PLATFORM: Drug advertising need not spell the end for PR - Even if pharmaceutical companies are allowed to publicly promote their new wares, PR can still play an important role, says Margot James

In the US, there are rules about what a company can and cannot communicate about a drug, but, unlike Europe, there are no restrictions on who a company communicates with - hence television and press advertising of prescription-only medicines. Should our regulations be changed to permit advertising to the consumer, and what effect would it have on the healthcare PR business if that were to happen?

In the US, there are rules about what a company can and cannot

communicate about a drug, but, unlike Europe, there are no restrictions

on who a company communicates with - hence television and press

advertising of prescription-only medicines. Should our regulations be

changed to permit advertising to the consumer, and what effect would it

have on the healthcare PR business if that were to happen?



By and large, relaxing the rules would be a good thing for

consumers.



Evidence from the US shows that more patients consult their doctor in

response to branded consumer education programmes and more patients

comply with the therapy they are prescribed as a result. More

importantly, if patients know about a new treatment (or even an existing

one) they would at least stand a chance of benefiting from it.



The UK is one of the most conservative markets in the world. There can

be mountains of indisputable evidence that a type of treatment saves or

transforms lives for the better, but the drug still remains on

treatment-only accounts for a minority of prescriptions.



There would be concerns in some quarters. The medical profession would

be concerned about the impact of consumer information on the

doctor-patient relationship - will an informed patient take longer to

deal with? Although this could present legitimate difficulties, there

are advantages to doctor-patient relationships that will flow from

better-informed patients who take more responsibility for their health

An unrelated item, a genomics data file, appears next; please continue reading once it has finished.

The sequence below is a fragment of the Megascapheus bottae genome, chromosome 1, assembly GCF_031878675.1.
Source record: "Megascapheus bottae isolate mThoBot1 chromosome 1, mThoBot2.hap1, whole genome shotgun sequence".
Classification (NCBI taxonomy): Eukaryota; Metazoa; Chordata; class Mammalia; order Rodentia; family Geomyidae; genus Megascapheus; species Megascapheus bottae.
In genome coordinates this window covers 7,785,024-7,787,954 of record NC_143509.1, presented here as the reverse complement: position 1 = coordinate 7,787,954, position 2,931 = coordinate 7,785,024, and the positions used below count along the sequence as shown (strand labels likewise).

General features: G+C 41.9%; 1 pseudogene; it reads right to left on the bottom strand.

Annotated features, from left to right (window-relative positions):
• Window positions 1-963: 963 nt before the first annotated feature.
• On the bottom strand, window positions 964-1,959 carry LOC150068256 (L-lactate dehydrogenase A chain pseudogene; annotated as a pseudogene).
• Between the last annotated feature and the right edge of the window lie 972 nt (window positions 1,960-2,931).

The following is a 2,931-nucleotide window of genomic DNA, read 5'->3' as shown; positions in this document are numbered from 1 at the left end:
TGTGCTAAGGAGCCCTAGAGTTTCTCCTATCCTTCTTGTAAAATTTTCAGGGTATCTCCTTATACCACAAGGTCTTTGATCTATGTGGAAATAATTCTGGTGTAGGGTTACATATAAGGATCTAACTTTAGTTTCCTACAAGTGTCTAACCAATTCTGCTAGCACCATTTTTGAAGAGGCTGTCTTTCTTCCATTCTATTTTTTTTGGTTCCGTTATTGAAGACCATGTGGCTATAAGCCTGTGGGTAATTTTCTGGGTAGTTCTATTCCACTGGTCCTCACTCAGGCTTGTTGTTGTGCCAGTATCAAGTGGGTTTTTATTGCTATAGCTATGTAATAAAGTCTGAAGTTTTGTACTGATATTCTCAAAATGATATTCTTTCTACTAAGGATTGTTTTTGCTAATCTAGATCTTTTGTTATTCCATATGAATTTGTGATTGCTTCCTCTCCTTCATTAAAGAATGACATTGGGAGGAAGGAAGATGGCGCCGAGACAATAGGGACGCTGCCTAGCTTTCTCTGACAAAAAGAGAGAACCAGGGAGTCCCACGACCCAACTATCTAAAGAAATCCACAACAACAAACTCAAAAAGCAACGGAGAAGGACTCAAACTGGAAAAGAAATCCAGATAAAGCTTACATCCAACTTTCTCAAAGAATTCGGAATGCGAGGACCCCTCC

status.



The other issue is who pays. In the US, it is a combination of insurance

companies and patient co-payment. In the UK, approximately two-thirds of

prescriptions are free and the rest incur a prescription charge of

pounds 5.50 - there is likely to be a reluctance to embrace the concept

of more direct communication between pharmaceutical companies and

consumers for fear that it would lead to increasing demand for newer and

more expensive medicines. The irony being that were this to be true -

for example in the case of some of the new treatments for schizophrenia

- the increased drug costs would be more than offset by savings made

elsewhere in the health service.



But what would the impact of liberalisation be on healthcare PR? There

is no doubt that, commercially, the business has benefited from an

’exclusive’ position as one of the few mediums through which

pharmaceutical companies can communicate with their end users. There are

some disease areas like allergy where consumer understanding is

well-developed and advertising will be highly effective in gaining brand

awareness. Advertising will thus drain marketing expenditure away from

all areas, including PR, in these kind of therapeutic categories.



But for every area like allergies, there are probably five more serious

and less understood conditions. Areas like cancer, mental health,

epilepsy, where the education need is high and the benefits of

authoritative endorsement clear, will continue to drive the use of PR in

the marketing mix.



If the regulations are changed, it is likely to take at least three

years as both European and UK law will have to be amended and agreement

to the change would be required across Europe.



In the meantime, clients should note that patient communication via the

Internet, public relations, database marketing and alliances with

patient organisations can be implemented within existing regulations.

These methods are capable of expanding markets, speeding the uptake of

new products, and unlocking the potential of under-treated and

under-diagnosed markets.



Let’s get on with it.



Margo James is chief executive of Shire Hall International.



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